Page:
Scanned article - second page.

The Weight of the Earth The Australasian Post, page 13, 3 February 1949.

Scanned article - final page.

The Weight of the Earth The Australasian Post, page 56, 3 February 1949.

Scanned certificate of award.

The Weight of the Earth received Third Prize in The Quill Club's Annual Short-Story Competition in 1948.

"Mart!" The voice behind her was urgent. "What will we do if we find it blocked half-way - and we can go neither forward nor back?"

"Don't think about it," she said, "just keep going." There was nothing, to think about, she reflected, nothing at all, except this task of getting through the tunnel. She was surprised at her own coolness as she crawled forward into a blanket of 
tangible darkness.

They could go on hands and knees here, but she knew that it wouldn't be long before they must wriggle on their bellies. And she thought - why aren't I afraid, like Alan? Why don't I want to scream, too, and beat against the walls? But she knew that 
t was because something inside her was numb. Later on she would want to beat her fists -.

On and on -. How black it was. They'd left the lamp back in the shaft, and they had no torch. Damp, too. A peculiar dead sort of dampness like a dew of death lying on the earth's brow. And the smell of it - it seemed to come in waves as though ahead some evil-smelling creature breathed deeply.

Soon they could crawl no more and had to work their way forward on their elbows. The closeness of it then tore at Marta's throat, and a low cry that wouldn't be choked back came from her lips.

Alan's voice answered her from behind. "Mart - Mart -!" It seemed to scream at her in the tunnel, echoed and echoed, beating on her ears. "Mart!"

"Yes -," she flung the word backwards.

"Mart - for God's sake - stop a second - let me touch you - your leg. You're the only warm, living thing in this tomb. I want to stretch my shoulders against this wall until they break - God! -. Mart, help me!"

She stopped. "Don't let go -," she whispered. "Don't let go -!"

She was frightened now for Alan.

What if he lost his grip - if he fought stupidly, blindly, with the earth that didn't care, that would absorb his flesh with indifference, and wouldn't even notice when his bones whitened in the darkness.

"Touch me every now and again," she said; "it'll help you."

But even as she said the words a dreadful fear shot through her numbness. What if in his madness, he should hold her foot and chain her there with him? She began to wriggle forward, quicker than before. 
Every few yards he touched her, and she felt the cold moistness of his hand. And with every touch the fear shot through her and she wanted to kick his hand away.

The going was getting harder, the tunnel narrower, every now and again her own shoulders scraped the rough walls, and she knew that Alan, who was big and broad, must be getting into worse and worse difficulties.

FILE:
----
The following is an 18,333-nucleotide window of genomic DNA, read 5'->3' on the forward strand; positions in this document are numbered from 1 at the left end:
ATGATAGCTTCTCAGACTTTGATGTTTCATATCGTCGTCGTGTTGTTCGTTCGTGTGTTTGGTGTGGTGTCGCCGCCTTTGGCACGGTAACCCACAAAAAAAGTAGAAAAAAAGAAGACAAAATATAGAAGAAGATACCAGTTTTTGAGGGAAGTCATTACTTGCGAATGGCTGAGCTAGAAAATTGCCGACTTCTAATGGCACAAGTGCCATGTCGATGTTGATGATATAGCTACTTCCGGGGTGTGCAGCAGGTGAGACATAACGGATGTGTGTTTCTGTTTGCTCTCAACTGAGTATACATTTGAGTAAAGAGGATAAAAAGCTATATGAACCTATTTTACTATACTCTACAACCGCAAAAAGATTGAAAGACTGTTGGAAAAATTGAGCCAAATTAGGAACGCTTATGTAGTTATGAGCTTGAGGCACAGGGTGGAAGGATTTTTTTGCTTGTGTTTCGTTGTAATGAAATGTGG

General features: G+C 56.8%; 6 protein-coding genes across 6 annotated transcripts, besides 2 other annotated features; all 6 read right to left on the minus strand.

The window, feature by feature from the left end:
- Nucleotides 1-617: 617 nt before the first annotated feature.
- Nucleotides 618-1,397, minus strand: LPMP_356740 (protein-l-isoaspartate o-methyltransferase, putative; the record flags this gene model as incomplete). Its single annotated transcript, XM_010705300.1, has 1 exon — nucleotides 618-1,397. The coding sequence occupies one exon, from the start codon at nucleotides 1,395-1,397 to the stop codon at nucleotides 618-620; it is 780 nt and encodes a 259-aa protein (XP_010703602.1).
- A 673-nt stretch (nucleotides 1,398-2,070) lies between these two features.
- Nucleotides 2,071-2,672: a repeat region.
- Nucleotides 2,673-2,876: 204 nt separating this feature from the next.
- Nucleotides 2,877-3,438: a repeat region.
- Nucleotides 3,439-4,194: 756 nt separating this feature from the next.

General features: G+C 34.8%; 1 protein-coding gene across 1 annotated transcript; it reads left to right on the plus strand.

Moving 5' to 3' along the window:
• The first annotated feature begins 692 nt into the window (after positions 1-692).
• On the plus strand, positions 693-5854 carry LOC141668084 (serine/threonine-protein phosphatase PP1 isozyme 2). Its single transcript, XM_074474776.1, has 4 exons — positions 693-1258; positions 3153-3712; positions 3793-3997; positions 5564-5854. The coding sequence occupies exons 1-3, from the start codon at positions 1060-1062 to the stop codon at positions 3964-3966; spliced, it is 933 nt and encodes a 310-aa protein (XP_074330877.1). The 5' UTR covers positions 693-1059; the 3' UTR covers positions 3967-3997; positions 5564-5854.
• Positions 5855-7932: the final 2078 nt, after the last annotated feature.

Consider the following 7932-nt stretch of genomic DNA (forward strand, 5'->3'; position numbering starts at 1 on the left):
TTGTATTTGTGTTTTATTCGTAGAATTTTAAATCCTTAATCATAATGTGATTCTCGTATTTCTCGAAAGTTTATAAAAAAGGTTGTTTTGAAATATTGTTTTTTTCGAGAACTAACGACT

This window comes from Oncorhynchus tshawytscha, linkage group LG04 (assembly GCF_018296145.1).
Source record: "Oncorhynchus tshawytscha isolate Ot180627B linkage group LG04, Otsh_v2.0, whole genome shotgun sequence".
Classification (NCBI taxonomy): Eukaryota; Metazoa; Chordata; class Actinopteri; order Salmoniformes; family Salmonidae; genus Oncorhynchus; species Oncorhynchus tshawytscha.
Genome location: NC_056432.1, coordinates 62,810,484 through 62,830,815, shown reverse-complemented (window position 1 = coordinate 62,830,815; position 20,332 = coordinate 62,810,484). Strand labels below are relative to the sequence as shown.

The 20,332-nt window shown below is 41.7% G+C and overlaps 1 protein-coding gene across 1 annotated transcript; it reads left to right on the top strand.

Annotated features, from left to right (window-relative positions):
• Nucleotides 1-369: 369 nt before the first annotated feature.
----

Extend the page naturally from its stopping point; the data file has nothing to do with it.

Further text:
"God!" her lips formed the soundless cry. "Help us!" And she thought, "Why didn't we stay to drown!"

"Mart! Mart!" Fear tore at her at the desperation in his voice "I can't go on!"

"Alan - you've got to!" She tried to move faster as though to show him the way, and, suddenly, she, too felt the weight of the earth upon her, pressing her down, choking her; she, too, wanted to strain her shoulders, to push and tear at the clammy walls; she wanted to drag the darkness from her eyes and the choke from her throat.

"Mart! I can't feel you! Where are you?"

She stopped then. "I'm here - keep going - you’ll feel me." His hand was like a dead hand as he touched her, and she shivered.

"It - can't be - much farther," she panted, though he didn't believe her own words.

"Mart - don't get ahead again." She felt his need of her, and went forward slowly, in fear.

Then, gradually, the blackness gave way to grey, and the grey to light.

"We're there, Al!" she cried. "We're there!"

Suddenly, willing hands were out-stretched to help her. She blinked at the strong daylight and the crowd - gathered on the pebbly rise of the riverbank. "Thought, maybe - if you weren't injured - you'd try it," she heard a rough, hearty voice say. "Hop back to the mouth, Bert - and tell 'em to stop digging!"

Then she saw them drag Alan forth. He was in bad shape. His clothes were torn where they'd scraped the rough edges - there were blood streaks down his face.

"Give him some brandy, Joe," a voice said.

Then she saw Alan's mother clasp him in her arms. "Al - oh, Al!" Her eyes spat fire at the girl above his head. "If you hadn't kept him there he'd have been out before the storm broke - only an hour, he told me. You - you -.

Alan couldn't speak, but his hand reached out, fumbling for Marta's. The girl saw the hand and the gesture, and she moved slightly, trying not to shiver.

She turned away to avoid his eyes, and her gaze fell on the line of mountains. She remembered the city beyond the mountains, and, suddenly, her heart was light.